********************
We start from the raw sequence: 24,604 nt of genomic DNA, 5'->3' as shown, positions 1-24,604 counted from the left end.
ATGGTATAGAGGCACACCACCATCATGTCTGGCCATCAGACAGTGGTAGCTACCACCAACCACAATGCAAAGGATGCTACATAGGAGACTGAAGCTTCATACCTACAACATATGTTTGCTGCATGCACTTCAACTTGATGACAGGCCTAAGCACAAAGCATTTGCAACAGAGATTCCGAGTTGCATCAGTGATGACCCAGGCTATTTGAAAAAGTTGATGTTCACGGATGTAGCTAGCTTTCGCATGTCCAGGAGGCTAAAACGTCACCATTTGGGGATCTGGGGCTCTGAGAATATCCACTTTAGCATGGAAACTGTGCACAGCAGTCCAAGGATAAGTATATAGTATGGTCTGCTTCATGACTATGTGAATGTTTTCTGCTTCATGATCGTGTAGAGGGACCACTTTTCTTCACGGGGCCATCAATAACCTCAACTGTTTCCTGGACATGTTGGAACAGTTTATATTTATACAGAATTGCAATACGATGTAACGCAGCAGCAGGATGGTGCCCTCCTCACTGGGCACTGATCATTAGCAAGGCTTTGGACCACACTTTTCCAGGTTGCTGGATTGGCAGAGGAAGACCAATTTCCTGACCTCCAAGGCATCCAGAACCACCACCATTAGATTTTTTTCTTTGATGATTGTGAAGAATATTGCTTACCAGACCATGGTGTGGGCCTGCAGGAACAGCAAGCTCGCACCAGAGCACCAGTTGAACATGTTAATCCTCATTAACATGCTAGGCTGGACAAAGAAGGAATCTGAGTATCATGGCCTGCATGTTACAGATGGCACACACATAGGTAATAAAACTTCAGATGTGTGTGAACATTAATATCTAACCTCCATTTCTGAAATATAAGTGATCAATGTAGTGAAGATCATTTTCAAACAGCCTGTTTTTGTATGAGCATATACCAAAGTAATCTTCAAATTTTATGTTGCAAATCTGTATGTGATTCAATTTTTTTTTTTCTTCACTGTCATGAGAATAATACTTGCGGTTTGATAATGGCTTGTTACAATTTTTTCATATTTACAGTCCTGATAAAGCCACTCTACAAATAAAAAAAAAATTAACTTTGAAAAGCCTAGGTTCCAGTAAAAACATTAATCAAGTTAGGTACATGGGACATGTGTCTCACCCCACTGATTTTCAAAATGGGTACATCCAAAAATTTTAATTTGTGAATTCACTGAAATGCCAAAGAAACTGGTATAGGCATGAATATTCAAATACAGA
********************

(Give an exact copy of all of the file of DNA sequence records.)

We start from the raw sequence: 24,604 nt of genomic DNA, 5'->3' as shown, positions 1-24,604 counted from the left end.
ATGGTATAGAGGCACACCACCATCATGTCTGGCCATCAGACAGTGGTAGCTACCACCAACCACAATGCAAAGGATGCTACATAGGAGACTGAAGCTTCATACCTACAACATATGTTTGCTGCATGCACTTCAACTTGATGACAGGCCTAAGCACAAAGCATTTGCAACAGAGATTCCGAGTTGCATCAGTGATGACCCAGGCTATTTGAAAAAGTTGATGTTCACGGATGTAGCTAGCTTTCGCATGTCCAGGAGGCTAAAACGTCACCATTTGGGGATCTGGGGCTCTGAGAATATCCACTTTAGCATGGAAACTGTGCACAGCAGTCCAAGGATAAGTATATAGTATGGTCTGCTTCATGACTATGTGAATGTTTTCTGCTTCATGATCGTGTAGAGGGACCACTTTTCTTCACGGGGCCATCAATAACCTCAACTGTTTCCTGGACATGTTGGAACAGTTTATATTTATACAGAATTGCAATACGATGTAACGCAGCAGCAGGATGGTGCCCTCCTCACTGGGCACTGATCATTAGCAAGGCTTTGGACCACACTTTTCCAGGTTGCTGGATTGGCAGAGGAAGACCAATTTCCTGACCTCCAAGGCATCCAGAACCACCACCATTAGATTTTTTTCTTTGATGATTGTGAAGAATATTGCTTACCAGACCATGGTGTGGGCCTGCAGGAACAGCAAGCTCGCACCAGAGCACCAGTTGAACATGTTAATCCTCATTAACATGCTAGGCTGGACAAAGAAGGAATCTGAGTATCATGGCCTGCATGTTACAGATGGCACACACATAGGTAATAAAACTTCAGATGTGTGTGAACATTAATATCTAACCTCCATTTCTGAAATATAAGTGATCAATGTAGTGAAGATCATTTTCAAACAGCCTGTTTTTGTATGAGCATATACCAAAGTAATCTTCAAATTTTATGTTGCAAATCTGTATGTGATTCAATTTTTTTTTTTCTTCACTGTCATGAGAATAATACTTGCGGTTTGATAATGGCTTGTTACAATTTTTTCATATTTACAGTCCTGATAAAGCCACTCTACAAATAAAAAAAAAATTAACTTTGAAAAGCCTAGGTTCCAGTAAAAACATTAATCAAGTTAGGTACATGGGACATGTGTCTCACCCCACTGATTTTCAAAATGGGTACATCCAAAAATTTTAATTTGTGAATTCACTGAAATGCCAAAGAAACTGGTATAGGCATGAATATTCAAATACAGA